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  • Writer's pictureolivershearman

Differentiation - A teacher struggle of support

Differentiation is one of the key skills a teacher needs to function and support all their students, but it's both difficult to cultivate and gets even harder the larger the class you are assigned to teach. So what is it? Differentiation is the concept of tailoring the content (lesson) to meet students where they are, eo that each individual can access the learning and develop themselves with teacher support.


In my experience there is a key difference between doing differentiation on the surface and truly, effectively differentiating. There are often four areas where differentiation is commonly described: content, process, product and environment. So what does it mean to differentiate in these different ways?


Let's start with content. Likely the most obvious. Providing students with different ways to access the content. Videos, articles, textbooks, experiments, project work and others provide a diverse set of ways to access what they are expected to know. While content can be changed for students of varying levels, this is not always desirable but sometimes necessary particularly if a student is a long way behind their peers (for whatever reason).


The next area is process. Rather than changing the content, the process to access the content is important. Students learning from a presentation, listening to a podcast, watching a video, reading an article etc. This is similar to content, however with content, the level can be adjusted and with process it is really about HOW they access rather than scaffolding the content or extending gifted and driven learners to content beyond the expected middle of the curve learners.


Let's consider product. When product is changed to differentiate for learners. It is the product that students produce to show their learning. Whether this is answers in a traditional test, students sharing their knowledge through a creative comic, creating a knowledge sharing song or poem and so on. This gives students a great opportunity, by differentiating for students natural talents or interests, yet it can make problems too since teachers will not be able to mark effectively. Therefore, this is likely not suited to summative assessments, but more likely formatives or classroom activities to learn through different methods.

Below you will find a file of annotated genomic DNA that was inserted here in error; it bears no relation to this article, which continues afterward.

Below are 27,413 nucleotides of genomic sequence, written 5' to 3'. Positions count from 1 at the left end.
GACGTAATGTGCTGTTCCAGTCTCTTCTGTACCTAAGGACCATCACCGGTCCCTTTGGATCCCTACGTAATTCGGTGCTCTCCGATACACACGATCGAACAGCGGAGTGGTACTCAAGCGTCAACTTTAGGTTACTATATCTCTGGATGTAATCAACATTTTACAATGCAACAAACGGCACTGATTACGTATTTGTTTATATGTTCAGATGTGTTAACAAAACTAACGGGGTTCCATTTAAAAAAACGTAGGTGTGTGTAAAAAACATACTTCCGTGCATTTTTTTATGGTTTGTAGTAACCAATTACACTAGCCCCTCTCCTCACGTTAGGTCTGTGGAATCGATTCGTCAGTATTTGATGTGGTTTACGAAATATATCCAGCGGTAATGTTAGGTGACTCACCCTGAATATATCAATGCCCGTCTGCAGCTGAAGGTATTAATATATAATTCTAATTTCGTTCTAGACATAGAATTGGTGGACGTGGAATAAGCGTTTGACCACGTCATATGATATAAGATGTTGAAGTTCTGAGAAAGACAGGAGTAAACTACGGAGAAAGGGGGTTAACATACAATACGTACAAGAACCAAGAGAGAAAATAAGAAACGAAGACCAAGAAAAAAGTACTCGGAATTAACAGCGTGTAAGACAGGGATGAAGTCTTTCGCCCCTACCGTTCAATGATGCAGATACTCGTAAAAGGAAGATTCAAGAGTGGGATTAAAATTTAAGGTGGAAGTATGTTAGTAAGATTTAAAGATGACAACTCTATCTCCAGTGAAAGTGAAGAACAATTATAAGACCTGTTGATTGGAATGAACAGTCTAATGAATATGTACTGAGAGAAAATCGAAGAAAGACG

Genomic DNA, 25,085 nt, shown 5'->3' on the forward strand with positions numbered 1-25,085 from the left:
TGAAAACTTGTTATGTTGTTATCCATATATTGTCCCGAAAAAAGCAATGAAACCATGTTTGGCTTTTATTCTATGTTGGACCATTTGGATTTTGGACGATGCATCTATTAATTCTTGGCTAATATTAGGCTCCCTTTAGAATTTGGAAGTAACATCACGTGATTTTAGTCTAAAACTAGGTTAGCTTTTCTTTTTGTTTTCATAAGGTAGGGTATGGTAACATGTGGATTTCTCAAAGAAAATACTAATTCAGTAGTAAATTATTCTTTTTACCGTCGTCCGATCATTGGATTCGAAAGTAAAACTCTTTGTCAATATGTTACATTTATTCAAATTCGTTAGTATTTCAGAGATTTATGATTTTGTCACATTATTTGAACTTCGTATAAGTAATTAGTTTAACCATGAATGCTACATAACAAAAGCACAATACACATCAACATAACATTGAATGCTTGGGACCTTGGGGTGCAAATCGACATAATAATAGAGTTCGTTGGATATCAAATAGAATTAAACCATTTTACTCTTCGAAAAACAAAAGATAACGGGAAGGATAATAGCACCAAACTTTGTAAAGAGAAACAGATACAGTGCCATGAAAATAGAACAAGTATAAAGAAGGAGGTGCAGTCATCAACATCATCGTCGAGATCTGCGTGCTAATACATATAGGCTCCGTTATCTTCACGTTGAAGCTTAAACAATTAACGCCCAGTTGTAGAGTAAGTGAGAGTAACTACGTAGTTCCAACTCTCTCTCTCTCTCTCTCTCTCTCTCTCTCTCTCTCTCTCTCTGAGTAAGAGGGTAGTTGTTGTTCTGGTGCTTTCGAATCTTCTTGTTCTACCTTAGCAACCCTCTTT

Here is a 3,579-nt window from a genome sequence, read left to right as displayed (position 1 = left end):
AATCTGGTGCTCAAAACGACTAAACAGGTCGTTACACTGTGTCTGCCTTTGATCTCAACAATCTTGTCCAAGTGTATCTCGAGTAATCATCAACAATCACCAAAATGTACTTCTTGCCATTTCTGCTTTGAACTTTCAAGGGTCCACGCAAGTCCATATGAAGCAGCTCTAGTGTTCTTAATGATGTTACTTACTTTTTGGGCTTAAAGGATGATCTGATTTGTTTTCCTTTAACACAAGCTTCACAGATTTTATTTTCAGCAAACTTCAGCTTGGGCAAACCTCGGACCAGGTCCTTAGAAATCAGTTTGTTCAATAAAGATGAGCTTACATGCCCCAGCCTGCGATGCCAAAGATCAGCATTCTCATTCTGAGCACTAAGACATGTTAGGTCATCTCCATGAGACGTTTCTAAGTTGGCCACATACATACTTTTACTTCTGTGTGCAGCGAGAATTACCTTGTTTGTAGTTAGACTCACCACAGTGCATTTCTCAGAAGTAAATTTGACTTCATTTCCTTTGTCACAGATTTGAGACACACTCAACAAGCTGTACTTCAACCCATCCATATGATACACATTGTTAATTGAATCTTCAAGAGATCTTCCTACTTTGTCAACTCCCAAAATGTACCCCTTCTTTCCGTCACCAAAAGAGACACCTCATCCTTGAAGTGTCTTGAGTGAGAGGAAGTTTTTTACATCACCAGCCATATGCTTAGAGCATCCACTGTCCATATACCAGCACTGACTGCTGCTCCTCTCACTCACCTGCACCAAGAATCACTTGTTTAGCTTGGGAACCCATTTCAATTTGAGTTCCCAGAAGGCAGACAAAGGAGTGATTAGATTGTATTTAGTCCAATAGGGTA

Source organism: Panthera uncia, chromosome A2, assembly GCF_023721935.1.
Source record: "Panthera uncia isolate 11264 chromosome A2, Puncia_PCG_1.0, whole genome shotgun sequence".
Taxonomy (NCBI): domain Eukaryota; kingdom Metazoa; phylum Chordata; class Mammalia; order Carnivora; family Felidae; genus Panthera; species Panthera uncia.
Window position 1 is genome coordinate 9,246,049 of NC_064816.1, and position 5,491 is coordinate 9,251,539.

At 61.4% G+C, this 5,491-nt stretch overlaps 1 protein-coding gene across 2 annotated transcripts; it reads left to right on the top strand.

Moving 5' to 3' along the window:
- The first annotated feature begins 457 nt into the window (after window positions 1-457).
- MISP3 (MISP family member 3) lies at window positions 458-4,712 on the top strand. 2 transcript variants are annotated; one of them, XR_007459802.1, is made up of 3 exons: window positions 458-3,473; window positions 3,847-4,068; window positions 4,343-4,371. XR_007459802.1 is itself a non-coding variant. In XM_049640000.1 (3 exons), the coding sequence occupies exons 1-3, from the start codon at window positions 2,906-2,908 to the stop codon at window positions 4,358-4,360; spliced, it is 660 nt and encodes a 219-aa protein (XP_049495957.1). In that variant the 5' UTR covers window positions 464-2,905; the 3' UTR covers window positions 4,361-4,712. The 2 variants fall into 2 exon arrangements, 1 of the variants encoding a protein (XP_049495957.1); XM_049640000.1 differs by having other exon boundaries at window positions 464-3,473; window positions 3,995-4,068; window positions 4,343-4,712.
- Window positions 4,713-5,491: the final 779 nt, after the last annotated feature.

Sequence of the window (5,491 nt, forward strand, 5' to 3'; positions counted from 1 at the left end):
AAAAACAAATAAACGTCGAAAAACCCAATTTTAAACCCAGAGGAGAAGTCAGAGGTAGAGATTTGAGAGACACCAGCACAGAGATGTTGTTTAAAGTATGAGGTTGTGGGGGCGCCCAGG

The final member of the four is the environment. Are students expected to do the work in groups or as individuals? Will they be doing this work in class or given research time in the library? Giving students the right environment to tackle their work is an important consideration for effective differentiation.


A previous teacher of mine was able to do differentiation on a deeper level for me when I was an excellent scientific grade 9 student. She could see my interest and passion in the topic of black holes and she unleashed me on the school library and to make a personal project as an independent scholar. It was glorious and very enjoyable and likely - I believe - she found joy in it too.


So for high achievers one way of differentiating is to allow them to engage with personal projects. Others include giving them higher level content in the relevant subject or challenging them with additional more complicated tasks or more open ended / creative tasks and seeing what they can produce. Extension tasks and open-ended projects are very useful indeed and really help students stretch their natural talents or lean into their future specialities, such extension tasks might include article analysis and reading, video analysis, an independent learning framework that they can work through at their own pace or complete projects that are either teacher created or student developed and driven.


A great visual summary of many of the points I have talked about above and more is shown below from Miss Arid and all credit goes to her on the graphic. I was lucky enough to stumble on this image after I had already completed the blog post, but this adds extra points to consider and ways of differentiating.



As a final point that might assist in other teachers quest for differentiation, I would like to suggest this list of 50 differentiation ideas from site teachthought.com



I hope that the blog above has helped in some small way and supports even better teaching than before. Thanks for dropping by and thanks for reading.


Cheers and stay curious


Oliver - The Teaching Astrophysicist

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